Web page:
Regulators recognise that there are other significant risks beside market, credit and settlement. The most important of these are: liquidity risk, legal risk and operational risk. The latter is probably the most well recognised and indeed the cause of the notorious collapse of Barings. The Bank of England’s report on the subject glaringly exposes the deficiencies in Barings’ information and internal control systems, which allowed Nick Leeson to amass positions worth a notional $27 billion (compared with the bank’s capital of $615 million.) The conclusion to the report states that this massive position went unnoticed because there was a complete absence of internal controls, a lack of segregation of Leeson’s duties and Leeson himself went largely unsupervised.

Financial institutions have been forced to recognise the magnitude and potential costs of multiple forms of risk in their strategic and business planning. This involves the putting in place of a structured way of identifying and analysing potential risk and devising and implementing responses appropriate to the impact of that risk. This is essentially the role of the Risk Manager.

The new Risk Manager has many tools at his disposal, such as securitisation or the use of new kinds of derivatives. But the core of the new discipline is the use of rigorous quantitative methods to define the business’s risk appetite and then to measure the risk taken to achieve a given amount of profit. The ability to work with very quantitative tools sets the Risk Manager apart. The education of a Market/Credit Risk Analyst will typically include a degree in a quantitative subject (maths/finance/economics) and a PhD/MBA in a similar discipline. The Global Association of Risk Professionals (GARP), in their 2001 salary survey note that about 86 per cent of Risk Managers surveyed had postgraduate training, despite the average age of 34. The Market Risk professional will normally also have a strong background in numerical simulations and quantitative techniques, possibly a knowledge of C++ and certainly a good understanding of techniques such as Value at Risk, Scenario testing and Stress testing. The Credit Risk Manager will have a similar educational background coupled with a strong knowledge of credit-scoring tools. Operational risk focuses on regular operational risk / Turnbull reporting requiring a different skill set - the Operational Risk Manager will typically hold an ACA/ACCA qualification and originate from a background in Accounting, Audit or Compliance.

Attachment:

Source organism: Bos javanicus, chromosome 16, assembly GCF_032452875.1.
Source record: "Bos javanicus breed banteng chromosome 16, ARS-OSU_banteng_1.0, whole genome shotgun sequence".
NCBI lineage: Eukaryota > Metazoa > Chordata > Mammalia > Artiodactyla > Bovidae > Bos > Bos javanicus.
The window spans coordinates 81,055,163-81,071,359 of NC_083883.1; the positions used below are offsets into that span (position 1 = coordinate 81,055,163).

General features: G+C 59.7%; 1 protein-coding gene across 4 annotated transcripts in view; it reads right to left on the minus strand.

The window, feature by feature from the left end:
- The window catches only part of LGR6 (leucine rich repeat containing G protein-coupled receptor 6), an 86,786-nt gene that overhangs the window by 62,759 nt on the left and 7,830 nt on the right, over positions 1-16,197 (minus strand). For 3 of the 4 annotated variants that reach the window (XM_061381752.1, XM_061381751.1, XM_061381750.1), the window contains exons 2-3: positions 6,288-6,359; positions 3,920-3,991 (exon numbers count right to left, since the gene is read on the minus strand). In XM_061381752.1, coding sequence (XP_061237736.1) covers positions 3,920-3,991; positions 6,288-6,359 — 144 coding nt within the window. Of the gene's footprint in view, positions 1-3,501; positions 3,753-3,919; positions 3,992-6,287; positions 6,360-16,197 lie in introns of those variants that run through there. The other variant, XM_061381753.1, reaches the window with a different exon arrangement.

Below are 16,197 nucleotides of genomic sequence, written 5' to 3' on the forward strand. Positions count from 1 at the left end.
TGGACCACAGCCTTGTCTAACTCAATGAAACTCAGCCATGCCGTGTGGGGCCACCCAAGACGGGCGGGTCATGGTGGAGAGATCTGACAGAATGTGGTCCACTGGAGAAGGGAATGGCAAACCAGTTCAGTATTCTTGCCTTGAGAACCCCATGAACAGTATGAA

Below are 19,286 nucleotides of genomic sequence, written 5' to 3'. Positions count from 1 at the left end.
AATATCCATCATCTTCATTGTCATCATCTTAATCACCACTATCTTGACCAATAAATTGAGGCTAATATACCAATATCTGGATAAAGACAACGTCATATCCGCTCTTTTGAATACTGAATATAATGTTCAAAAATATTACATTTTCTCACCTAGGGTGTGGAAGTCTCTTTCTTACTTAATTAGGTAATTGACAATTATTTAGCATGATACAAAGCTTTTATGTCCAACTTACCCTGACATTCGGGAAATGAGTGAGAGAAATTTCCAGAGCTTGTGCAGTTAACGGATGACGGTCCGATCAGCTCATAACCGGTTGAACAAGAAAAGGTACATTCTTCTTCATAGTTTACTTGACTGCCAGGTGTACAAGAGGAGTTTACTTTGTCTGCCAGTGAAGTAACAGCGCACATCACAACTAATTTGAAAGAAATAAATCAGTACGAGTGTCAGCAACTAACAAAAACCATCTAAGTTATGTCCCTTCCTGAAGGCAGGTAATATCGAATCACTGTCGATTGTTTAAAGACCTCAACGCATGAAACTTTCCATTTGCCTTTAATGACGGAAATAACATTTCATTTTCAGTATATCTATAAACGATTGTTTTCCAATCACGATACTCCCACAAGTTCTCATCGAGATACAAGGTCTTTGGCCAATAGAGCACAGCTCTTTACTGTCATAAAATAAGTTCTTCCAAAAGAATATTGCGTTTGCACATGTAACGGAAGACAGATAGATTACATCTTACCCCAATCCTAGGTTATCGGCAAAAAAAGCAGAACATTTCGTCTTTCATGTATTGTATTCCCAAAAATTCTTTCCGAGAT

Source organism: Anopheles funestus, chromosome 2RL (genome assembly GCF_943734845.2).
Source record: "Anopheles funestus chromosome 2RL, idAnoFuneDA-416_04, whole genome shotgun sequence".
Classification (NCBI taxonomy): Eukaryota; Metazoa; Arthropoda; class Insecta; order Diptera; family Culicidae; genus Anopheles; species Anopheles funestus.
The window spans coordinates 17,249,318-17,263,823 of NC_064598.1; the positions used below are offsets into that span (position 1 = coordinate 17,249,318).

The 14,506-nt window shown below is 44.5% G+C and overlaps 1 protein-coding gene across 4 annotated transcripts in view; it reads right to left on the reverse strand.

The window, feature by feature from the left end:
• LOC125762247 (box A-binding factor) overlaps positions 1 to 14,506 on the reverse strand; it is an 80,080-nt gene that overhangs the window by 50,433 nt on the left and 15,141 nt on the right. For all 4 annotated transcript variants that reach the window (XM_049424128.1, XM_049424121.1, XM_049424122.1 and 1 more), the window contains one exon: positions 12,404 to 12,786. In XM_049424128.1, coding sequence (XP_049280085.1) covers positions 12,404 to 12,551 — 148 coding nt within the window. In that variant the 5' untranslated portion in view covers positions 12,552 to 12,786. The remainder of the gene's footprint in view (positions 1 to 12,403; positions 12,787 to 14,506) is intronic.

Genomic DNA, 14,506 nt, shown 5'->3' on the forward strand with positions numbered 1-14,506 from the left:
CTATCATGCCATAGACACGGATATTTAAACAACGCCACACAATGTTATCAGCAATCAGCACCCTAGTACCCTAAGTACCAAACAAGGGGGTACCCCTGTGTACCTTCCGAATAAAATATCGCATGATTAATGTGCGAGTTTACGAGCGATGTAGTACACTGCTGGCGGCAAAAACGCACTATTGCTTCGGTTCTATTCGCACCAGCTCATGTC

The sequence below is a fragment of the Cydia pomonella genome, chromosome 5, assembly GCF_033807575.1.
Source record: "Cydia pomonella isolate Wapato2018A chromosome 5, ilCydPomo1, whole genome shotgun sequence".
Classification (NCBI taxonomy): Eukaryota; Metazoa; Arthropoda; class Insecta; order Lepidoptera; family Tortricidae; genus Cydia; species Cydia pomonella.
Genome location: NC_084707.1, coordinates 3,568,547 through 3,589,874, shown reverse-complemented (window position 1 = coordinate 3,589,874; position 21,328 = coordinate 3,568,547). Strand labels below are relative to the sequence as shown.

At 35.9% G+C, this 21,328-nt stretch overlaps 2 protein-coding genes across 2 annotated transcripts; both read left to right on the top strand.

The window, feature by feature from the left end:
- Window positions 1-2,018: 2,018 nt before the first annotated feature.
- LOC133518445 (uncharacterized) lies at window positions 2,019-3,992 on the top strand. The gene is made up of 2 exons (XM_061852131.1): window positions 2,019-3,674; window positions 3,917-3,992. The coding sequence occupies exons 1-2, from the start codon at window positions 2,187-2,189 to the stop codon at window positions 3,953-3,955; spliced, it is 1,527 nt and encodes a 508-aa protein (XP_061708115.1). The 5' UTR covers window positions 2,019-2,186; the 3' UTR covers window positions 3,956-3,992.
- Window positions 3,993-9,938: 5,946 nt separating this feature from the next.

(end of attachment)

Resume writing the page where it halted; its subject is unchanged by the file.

Risk Managers are charged with an important function within financial institutions and in order to attract high calibre candidates, salary levels tend to be competitive. A Risk Analyst with 1-2 yrs. professional experience will earn a mid-range basic salary of ?40,000 (Dublin). A Risk Manager with 4+ yrs. experience can command a basic salary of up to ?70,000 (Dublin). This compares favourably with counterparts in more developed financial centres around the world. The GARP 2001 salary survey produced the following basic salaries per region: Asia - $56 180, US - $77 753, UK - ?82 136, Asia/Pacific - $51 233.

What also transpired is that pay levels vary according to the type of risk under management, with market risk emerging as the clear winner. Interestingly also, it emerged that Risk Managers like their job, but also believe that they are underpaid!

The future looks good for this particular professional. A new business title, CRO (or Chief Risk Officer) is beginning to emerge, right up there with the CFO. The Risk Manager is becoming less and less the enemy of the risk-taking and profit-seeking part of the business and more of a partner in its success. The November 2000 issue of ‘U.S. News & World Report’ has listed ‘Risk Manager’ as one of 21 ‘Hot Jobs for the Year 2000’ adding ‘Progressive firms are relying on risk managers, previously the worriers who recommended safety plans and disaster insurance, to plan the future’.